Mays and Walker, who are prime movers in Wisconsin's St. Croix Festival Theatre Company, are multitalented and inventive performers. Mays in a wig was physically unrecognizable when she entered in her second role as young lower class Sylvia, even though I knew from the program that it had to be the same actress. Walker, without the assistance of a change of wig or make up, was recognizable as the same actor, but totally transformed in voice and body. The most impressive trick of all was a wholly convincing offstage conversation between the two different selves embodied by the single actor. Both Mays and Walker are experienced Ayckbourn players, with his distinctive timing and British turns of phrase so well ingrained that they can play infinite subtle gradations on them. Lyric West's Polly Hogan is the Boston area's resident Ayckbourn expert, having been responsible for ten area premieres of the author's work in three different theatre spaces in her company's previous incarnation as the Lyric Stage, before the late unpleasant split over artistic differences. I have seen Ayckbourn in London's West End, and as performed under the author's direction by his own home rep company from the small (yet, I am told, government subsidized to the tune of a million pounds) theatre in Scarborough where Ayckbourn writes and develops his plays. Lyric West's production has the authentic Ayckbourn style. Whether one enjoys that style-- whether one finds the characters engaging and the jokes funny-- is largely a matter of one's level of comfort with the peculiar English combination of repression and conformity wherein, because they have squelched their natural impulses in favor of what they take to be the proper attitudes for those of their station, people who are the most explosive bundles of tics, rituals, and eccentricities believe themselves to be perfectly ordinary and reasonable. Because these characters expect proper behavior from those around them, they are perpetually either clueless or shocked.
I find these characters fascinating, and the delightfully odd turns of phrase Ayckbourn lends them with which to express themselves quite funny. While I see little resemblance to myself or my family in them, their frantic chill is no more alien to me than Neil Simon's overheated hustle. (Ayckbourn is often described here as "The English Neil Simon". Both authors' characters do remind me of some of my acquaintance-- and with friends like these, who needs enemies? I enjoyed "A Gardener In Love" thoroughly. My next seat companion, critic Larry Stark, was also in an advanced state of amusement. His review in TheaterMirror noted: "The fact that two people were playing four roles was funny. Their couplings and permutations of possible couplings was funny. What they were saying was funny. It was one more clever Alan Ayckbourn theatrical game, and even the fact that the characters were paper-thin was funny. Yet.. . I sat for half an act amid respectfully smiling people who stubbornly refused to crack a laugh."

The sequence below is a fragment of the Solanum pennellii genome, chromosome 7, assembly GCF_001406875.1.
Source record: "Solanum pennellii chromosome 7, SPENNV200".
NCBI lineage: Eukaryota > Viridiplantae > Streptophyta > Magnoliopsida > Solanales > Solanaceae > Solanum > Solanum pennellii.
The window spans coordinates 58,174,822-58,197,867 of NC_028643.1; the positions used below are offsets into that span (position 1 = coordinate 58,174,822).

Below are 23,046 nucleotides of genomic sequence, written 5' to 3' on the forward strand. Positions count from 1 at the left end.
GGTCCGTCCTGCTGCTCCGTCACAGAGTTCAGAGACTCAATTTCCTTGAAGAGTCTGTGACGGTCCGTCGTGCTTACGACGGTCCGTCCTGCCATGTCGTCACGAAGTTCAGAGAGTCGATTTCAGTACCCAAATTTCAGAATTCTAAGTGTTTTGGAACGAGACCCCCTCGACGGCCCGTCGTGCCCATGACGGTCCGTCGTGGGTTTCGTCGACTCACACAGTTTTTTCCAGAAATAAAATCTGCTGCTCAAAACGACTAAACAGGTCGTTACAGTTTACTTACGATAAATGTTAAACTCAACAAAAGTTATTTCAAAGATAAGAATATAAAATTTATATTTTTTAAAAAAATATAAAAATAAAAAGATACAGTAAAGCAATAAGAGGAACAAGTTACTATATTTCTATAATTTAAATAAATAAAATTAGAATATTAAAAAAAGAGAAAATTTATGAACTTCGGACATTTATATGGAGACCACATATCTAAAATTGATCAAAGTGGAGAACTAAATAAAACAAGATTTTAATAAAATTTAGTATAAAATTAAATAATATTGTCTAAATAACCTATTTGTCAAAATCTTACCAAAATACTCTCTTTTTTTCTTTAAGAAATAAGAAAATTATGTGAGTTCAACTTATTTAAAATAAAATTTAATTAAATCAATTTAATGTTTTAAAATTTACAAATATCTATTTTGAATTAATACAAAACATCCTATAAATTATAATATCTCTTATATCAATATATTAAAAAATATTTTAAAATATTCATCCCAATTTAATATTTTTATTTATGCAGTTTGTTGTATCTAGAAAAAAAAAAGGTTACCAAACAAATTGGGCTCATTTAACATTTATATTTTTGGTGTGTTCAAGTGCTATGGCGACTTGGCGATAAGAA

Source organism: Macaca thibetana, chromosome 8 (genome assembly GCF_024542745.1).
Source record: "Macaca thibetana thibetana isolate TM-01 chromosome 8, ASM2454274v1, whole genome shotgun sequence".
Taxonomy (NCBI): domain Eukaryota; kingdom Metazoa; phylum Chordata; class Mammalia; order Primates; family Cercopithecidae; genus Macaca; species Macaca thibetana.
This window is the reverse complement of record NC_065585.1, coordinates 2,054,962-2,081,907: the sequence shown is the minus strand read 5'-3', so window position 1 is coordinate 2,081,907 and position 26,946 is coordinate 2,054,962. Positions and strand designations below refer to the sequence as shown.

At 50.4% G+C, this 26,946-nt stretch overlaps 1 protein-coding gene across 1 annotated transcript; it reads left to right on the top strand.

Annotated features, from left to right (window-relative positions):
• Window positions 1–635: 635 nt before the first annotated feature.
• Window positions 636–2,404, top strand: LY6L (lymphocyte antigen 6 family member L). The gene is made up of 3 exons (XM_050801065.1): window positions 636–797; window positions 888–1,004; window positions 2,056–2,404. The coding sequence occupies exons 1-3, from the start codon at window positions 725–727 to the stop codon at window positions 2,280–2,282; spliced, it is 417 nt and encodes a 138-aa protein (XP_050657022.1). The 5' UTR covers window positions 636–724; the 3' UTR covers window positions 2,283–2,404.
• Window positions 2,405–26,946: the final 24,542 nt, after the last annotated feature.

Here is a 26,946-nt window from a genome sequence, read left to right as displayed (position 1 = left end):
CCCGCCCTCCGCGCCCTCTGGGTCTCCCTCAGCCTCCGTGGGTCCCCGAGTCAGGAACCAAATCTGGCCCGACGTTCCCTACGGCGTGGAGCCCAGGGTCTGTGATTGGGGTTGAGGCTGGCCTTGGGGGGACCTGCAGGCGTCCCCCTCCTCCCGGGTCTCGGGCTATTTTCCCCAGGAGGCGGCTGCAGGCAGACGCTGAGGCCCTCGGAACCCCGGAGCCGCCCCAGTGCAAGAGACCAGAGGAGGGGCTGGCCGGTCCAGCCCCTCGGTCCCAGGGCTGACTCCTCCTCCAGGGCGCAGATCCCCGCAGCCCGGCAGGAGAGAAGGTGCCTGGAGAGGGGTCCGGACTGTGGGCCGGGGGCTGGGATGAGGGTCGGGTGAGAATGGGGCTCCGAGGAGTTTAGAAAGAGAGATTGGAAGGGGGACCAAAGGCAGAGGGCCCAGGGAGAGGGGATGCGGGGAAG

I don't understand this. Hogan and her partner/husband Ron Ritchell have been producing and performing Ayckbourn in Boston for more than twenty years, and had built up an enthusiastic following for the English master. Have the author's fans deserted them since their re-location? Is farce not worth a trip to the Western Suburbs? I cannot account otherwise for this matinee's silence-- it seemed to be the same audience that laughed at the merest hint of a joke and wept freely during the Lyric West's January production of Arthur Miller's "All My Sons". I wasn't able to review that splendid production-- I was employed by it as a techie. But I can attest to its effectiveness. I saw the audience's laughter and tears from my perch up in the light booth, and while my own laughter dwindled to smiles over the course of the run, my tears became more copious as the cast dug deeper and deeper. Ritchell and Hogan's audience has always been a "traditional" one, an audience appreciative of the conventions and skills associated with the British literary heritage. Perhaps the "feeling" part of that audience, the audience for tragedy, is the part with the loyalty to follow the company's leaders into suburban exile? Perhaps the "thinking" part, those who are prepared to be amused by English foibles, aren't prepared to exert themselves to indulge their taste in comedy? However that may be, I can only hope that when Lyric West moves again-- the company has been invited to take up residence in a new theatre facility at Mass Bay College next season-- it will be able to rally both parts of its audience and find new audience members to add to it. Otherwise, something at the very center of the experience of live theatre may be threatened with extinction. There is no way that college or community companies can produce the kind of traditional repertoire that is the Ritchell/Hogan specialty at the level the team has achieved through many years of study and practice. As with all such physically based skills, the iron rule is: use it or lose it.